January 15, 2011

It’s said that the things we regret most in life are the things we didn’t do. Some things are universal: a child’s smile, a kind word, a helping hand, God’s love.  When we think about what we can bring to the table — instead of what we will get — life can be so much richer. I don’t know what the future holds, but today I am living life on purpose.

January 28, 2011

Happy talk
Keep talkin’ happy talk
Talk about things you’d like to do
You gotta have a dream
If you don’t have a dream
How you gonna have a dream come true?

For my 6th birthday, I got a child’s record player from my parents. It came with a 78 RPM record of a song called Happy Talk. It was a song for children about daring to dream.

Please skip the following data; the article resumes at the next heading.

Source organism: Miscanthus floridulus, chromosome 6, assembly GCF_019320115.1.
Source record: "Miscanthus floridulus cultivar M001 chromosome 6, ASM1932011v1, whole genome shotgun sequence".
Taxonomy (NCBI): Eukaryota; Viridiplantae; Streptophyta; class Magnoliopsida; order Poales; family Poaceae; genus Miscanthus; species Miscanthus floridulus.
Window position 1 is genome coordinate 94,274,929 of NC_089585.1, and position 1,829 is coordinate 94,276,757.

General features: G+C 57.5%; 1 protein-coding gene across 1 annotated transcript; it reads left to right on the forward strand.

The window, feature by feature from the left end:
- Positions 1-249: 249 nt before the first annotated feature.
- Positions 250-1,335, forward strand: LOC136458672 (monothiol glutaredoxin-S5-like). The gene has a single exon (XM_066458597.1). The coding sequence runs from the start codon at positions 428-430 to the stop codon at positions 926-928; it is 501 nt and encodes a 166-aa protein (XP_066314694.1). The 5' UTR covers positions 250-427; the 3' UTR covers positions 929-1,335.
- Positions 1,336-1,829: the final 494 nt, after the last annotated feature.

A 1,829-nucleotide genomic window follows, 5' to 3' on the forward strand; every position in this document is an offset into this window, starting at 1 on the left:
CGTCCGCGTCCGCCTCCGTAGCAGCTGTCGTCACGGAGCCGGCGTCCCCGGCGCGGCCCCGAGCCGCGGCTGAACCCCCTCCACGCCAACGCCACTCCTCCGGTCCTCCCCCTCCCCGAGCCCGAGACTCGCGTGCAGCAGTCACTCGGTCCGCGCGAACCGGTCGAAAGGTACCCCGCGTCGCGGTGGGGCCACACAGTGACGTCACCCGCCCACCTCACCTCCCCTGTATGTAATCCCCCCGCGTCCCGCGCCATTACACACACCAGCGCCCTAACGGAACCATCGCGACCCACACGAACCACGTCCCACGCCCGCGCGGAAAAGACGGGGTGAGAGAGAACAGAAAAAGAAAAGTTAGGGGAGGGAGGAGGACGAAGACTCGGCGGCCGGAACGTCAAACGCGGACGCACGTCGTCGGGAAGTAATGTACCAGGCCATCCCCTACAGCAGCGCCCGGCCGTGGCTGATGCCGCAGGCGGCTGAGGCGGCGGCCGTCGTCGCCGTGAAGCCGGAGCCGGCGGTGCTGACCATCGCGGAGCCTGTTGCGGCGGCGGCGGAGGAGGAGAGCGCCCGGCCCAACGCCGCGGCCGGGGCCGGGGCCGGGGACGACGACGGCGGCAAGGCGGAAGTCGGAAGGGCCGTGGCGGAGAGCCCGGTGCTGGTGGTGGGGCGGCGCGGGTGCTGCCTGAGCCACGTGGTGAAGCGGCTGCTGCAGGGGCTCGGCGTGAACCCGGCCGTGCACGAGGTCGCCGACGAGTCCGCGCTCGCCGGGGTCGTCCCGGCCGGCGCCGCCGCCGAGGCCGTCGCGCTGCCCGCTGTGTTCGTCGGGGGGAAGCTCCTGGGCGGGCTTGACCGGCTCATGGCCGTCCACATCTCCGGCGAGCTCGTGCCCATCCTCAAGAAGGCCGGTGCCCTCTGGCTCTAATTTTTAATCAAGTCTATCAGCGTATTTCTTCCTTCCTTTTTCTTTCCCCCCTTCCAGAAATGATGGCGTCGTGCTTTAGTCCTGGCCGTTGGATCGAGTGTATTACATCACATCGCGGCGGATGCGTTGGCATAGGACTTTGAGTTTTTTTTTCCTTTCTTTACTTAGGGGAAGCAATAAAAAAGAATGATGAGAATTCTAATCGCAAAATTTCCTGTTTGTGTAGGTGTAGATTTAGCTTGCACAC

With a bright yellow label and a picture of a smiling woman wearing a lei around her neck, it quickly became my favorite toy. It seemed so exotic and and the idea of having a dream inspired me. With childlike enthusiasm, I listened to it over and over and over and over.

Long after the record and the record player were lost to the passage of time, the song replayed in my mind every now and again over the years. The simple lyrics are such a joyful affirmation of life and the very human need to have a vision that encourages us to reach beyond our grasp.

If you don’t have a dream, how can you have a dream come true?

It wasn’t until I was an adult that I learned the song was from the musical South Pacific.

In a few days on my birthday I will be 10 x 6.  Amazingly, I am marking that milestone in the South Pacific.

As I looked out over the water today, I suddenly remembered that song…

February 1, 2011

Life Tapestry in Silver and Gold
Suddenly everything is sacred and connected.